Recreational quota grab sets dangerous precedent, Gulf of Mexico fleet warns

Published on
July 2, 2021
Gulf Coast reef fish fishermen, including those on the Blackjack, target snappers, groupers, amberjack, triggerfish, and mackerel.

A "Red Grouper Recalibration and Reallocation" ammendment, if implemented by U.S. Commerce Secretary Gina Raimondo, would reduce the commercial quota share from 76 percent to 59.3 percent, or about 600,000 pounds, starting in 2022.

“Taking 600,000 pounds of red grouper quota not only directly hurts hard-working American fishermen who rely on grouper for the businesses, but it also takes fish away from the American consumer who, through the COVID-19 pandemic, proved that they are looking for more seafood and more domestic seafood,” said Bubba Cochrane, president of the Gulf of Mexico Reef Fish Shareholders’ Alliance, an industry trade group based in Galveston, Texas.

The commercial fleet unanimously opposed the reallocation in testimony to the council at the June meeting in Key West, Florida.

“Hundreds of fishermen attended public hearings and the Gulf council meeting in Key West to tell the council how taking away red grouper quota will hurt their livelihoods, their businesses, and the American consumer,” said Eric Brazer, executive director of the alliance. “This is a devastating blow to the commercial industry.”

A stamp of approval from NOAA and Commerce would also set a precedent for fisheries around the country, according to Ed Maccini, president of the Southern Offshore Fishing Association.

“This action is devastating to the American consumer, the commercial fishermen, and enticing a new generation to the industry,” Maccini said. “Reducing allocation will put many fishermen out of business.”

The reallocation is based on new modeling made possible by fishing effort surveys. NMFS has been using this method since 2018 to estimate recreational (private and charter boat) effort on the U.S. East and Gulf coasts. It replaces the outdated coastal household telephone survey, which was a landline-based survey.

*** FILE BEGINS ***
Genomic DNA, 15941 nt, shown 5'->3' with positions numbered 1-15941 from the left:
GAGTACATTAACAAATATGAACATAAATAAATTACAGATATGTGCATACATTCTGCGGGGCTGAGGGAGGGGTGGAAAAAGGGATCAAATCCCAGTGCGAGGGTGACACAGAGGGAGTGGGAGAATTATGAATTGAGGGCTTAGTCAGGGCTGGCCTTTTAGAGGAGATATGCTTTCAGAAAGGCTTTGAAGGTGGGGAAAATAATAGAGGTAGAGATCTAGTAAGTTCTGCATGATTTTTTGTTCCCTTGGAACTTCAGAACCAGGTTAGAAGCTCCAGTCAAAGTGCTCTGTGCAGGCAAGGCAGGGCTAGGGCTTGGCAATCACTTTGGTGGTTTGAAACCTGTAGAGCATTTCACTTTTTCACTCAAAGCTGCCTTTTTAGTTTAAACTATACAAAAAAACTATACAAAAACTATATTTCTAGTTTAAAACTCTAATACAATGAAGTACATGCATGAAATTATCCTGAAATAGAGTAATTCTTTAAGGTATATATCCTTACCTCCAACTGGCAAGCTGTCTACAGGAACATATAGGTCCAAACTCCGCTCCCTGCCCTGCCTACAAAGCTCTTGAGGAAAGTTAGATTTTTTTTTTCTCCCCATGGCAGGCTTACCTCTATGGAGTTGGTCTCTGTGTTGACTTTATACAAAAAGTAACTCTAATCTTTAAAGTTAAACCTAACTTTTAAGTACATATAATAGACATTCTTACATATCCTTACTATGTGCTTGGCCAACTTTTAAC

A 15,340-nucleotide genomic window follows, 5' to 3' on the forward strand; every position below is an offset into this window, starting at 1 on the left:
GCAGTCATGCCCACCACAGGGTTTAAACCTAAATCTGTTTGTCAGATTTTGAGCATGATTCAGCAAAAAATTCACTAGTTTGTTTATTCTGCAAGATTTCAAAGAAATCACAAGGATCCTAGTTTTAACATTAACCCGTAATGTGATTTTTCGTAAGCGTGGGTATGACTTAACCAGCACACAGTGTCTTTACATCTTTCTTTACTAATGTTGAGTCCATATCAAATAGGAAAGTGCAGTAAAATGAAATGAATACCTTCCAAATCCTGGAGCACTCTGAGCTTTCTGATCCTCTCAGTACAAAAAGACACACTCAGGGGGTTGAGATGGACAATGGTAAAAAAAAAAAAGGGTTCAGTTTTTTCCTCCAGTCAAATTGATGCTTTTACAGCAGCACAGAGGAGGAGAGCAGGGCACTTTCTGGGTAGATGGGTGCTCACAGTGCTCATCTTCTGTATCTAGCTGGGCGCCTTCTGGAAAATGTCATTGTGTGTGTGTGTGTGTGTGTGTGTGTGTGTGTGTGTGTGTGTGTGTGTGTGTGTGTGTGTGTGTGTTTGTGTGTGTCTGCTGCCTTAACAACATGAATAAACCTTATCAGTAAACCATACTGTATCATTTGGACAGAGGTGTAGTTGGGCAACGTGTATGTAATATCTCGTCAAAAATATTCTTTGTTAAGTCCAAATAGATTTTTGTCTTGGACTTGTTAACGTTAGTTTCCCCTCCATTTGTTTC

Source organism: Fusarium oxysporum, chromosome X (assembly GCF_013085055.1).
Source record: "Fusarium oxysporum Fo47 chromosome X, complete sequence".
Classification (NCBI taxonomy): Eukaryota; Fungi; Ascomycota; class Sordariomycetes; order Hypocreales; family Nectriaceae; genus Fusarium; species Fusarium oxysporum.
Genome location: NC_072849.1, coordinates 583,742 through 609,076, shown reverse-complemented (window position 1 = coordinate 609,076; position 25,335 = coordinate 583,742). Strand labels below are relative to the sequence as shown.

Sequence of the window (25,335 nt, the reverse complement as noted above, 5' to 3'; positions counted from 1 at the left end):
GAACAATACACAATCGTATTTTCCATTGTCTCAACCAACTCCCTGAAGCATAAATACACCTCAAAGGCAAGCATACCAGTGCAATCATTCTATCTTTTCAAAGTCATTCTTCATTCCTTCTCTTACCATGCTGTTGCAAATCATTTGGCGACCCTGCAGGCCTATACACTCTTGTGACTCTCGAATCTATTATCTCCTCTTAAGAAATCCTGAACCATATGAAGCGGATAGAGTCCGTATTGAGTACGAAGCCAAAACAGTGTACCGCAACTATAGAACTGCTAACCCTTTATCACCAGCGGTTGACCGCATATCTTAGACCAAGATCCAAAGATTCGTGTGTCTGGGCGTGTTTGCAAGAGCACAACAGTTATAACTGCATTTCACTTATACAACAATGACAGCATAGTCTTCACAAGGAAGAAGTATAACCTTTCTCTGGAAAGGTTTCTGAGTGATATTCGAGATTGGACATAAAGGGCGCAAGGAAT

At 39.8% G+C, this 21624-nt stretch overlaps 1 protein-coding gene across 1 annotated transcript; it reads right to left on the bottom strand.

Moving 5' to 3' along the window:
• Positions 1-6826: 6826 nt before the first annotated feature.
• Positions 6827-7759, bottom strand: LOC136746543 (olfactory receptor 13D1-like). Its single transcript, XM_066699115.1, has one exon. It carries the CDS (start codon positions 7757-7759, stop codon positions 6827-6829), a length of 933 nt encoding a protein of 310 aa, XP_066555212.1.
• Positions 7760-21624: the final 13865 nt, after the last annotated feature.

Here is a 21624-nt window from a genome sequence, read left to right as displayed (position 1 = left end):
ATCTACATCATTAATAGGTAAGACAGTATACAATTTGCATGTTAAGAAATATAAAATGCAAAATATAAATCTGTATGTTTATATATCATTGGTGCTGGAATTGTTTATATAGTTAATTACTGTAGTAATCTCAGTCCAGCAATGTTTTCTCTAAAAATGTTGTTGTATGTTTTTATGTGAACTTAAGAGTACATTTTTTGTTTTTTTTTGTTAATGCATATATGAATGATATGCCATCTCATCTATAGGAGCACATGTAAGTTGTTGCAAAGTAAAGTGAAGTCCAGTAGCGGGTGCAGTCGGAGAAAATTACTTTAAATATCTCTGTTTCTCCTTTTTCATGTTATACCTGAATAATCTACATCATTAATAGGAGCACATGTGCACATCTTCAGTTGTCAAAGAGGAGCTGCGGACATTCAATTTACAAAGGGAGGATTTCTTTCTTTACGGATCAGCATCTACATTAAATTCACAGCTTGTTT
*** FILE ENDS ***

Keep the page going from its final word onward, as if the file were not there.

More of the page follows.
The new estimates show that recreational fishing effort is three to five times higher than previous surveys indicated. The council is moving to apply those numbers retroactively (to the qualifying years of 1986-2005), claiming these long-established quota allocations should be adjusted to reflect the new data in favor of the recreational sector. However, the reallocation does not account for new investors in the fishery under the established quota system.

“I recently purchased two longline vessels and longline endorsements along with red grouper shares with a total value of over USD 710,000 [EUR 599,000] and moved my family to Madeira Beach, [Florida], to participate in the red grouper fishery,” said Sean Heverin, president of Fish Mafia Inc. “Not only am I a boat owner and fisherman, but I also run a fish house with 15 boats that I buy and sell fish from. Many fisherman will have to tie up to the dock for parts of the year due to lack of allocation available or learn other ways to make a living. This is a big blow to my family, investment, and the fisherman and families at the dock I run.”

Commercial fishermen also testified in support of sustainable fishing, which quota allocations brought to the Gulf Coast reef fishery, along with significant attrition.

“The Gulf Council just dealt a damaging blow, not just to fishermen, but to the red grouper stock,” said Glen Brooks, president of the Florida-based Gulf Fishermen’s Association. “The science shows that when more quota is shifted to the recreational sector, it means they will discard more fish. So by taking quota away from accountable commercial fishermen, more fish will be thrown overboard, dead and wasted. How is that what’s best for the fish?”

The Gulf of Mexico reef fish sector has long fought a red snapper reallocation battle, in which regional leaders sought to bring the fishery under state-based management. That effort – which would allow each Gulf Coast state to allocate more snapper to recreational fishermen – gained traction when recreational fishing effort exploded well beyond its allocation, and the sector bristled at limits to keep the harvest sustainable.

“The Gulf Council has chosen to take fish away from the American public based on uncertain recreational landings that showed that sector significantly going over its harvest limits,” Cochrane said. “We’ve been down this road before with red snapper, and ultimately had allocation returned to commercial fishermen.”

Reporting by Jessica Hathaway

Photo courtesy of David Hills/National Fisherman

National Fisherman is an online resource for commercial fishing professionals, providing access to the latest news and information about the commercial marine industry in a single place.

Want seafood news sent to your inbox?

You may unsubscribe from our mailing list at any time. Diversified Communications | 121 Free Street, Portland, ME 04101 | +1 207-842-5500